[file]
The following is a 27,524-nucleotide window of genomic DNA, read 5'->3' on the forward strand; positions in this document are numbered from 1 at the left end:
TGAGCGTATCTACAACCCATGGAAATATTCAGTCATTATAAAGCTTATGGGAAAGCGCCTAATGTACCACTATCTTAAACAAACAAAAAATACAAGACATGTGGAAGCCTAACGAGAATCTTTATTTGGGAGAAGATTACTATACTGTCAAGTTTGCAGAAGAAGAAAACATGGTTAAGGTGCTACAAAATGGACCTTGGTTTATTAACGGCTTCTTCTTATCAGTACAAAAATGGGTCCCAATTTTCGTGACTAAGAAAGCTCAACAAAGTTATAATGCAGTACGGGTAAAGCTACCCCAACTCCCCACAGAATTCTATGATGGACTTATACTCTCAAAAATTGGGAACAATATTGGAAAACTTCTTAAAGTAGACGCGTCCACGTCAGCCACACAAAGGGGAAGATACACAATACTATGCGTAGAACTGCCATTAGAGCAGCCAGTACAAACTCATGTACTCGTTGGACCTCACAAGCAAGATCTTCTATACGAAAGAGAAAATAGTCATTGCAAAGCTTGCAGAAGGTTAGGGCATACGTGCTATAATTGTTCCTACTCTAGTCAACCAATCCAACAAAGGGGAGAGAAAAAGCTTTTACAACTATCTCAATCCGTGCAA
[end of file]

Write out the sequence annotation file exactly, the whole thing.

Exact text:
The following is a 27,524-nucleotide window of genomic DNA, read 5'->3' on the forward strand; positions in this document are numbered from 1 at the left end:
TGAGCGTATCTACAACCCATGGAAATATTCAGTCATTATAAAGCTTATGGGAAAGCGCCTAATGTACCACTATCTTAAACAAACAAAAAATACAAGACATGTGGAAGCCTAACGAGAATCTTTATTTGGGAGAAGATTACTATACTGTCAAGTTTGCAGAAGAAGAAAACATGGTTAAGGTGCTACAAAATGGACCTTGGTTTATTAACGGCTTCTTCTTATCAGTACAAAAATGGGTCCCAATTTTCGTGACTAAGAAAGCTCAACAAAGTTATAATGCAGTACGGGTAAAGCTACCCCAACTCCCCACAGAATTCTATGATGGACTTATACTCTCAAAAATTGGGAACAATATTGGAAAACTTCTTAAAGTAGACGCGTCCACGTCAGCCACACAAAGGGGAAGATACACAATACTATGCGTAGAACTGCCATTAGAGCAGCCAGTACAAACTCATGTACTCGTTGGACCTCACAAGCAAGATCTTCTATACGAAAGAGAAAATAGTCATTGCAAAGCTTGCAGAAGGTTAGGGCATACGTGCTATAATTGTTCCTACTCTAGTCAACCAATCCAACAAAGGGGAGAGAAAAAGCTTTTACAACTATCTCAATCCGTGCAA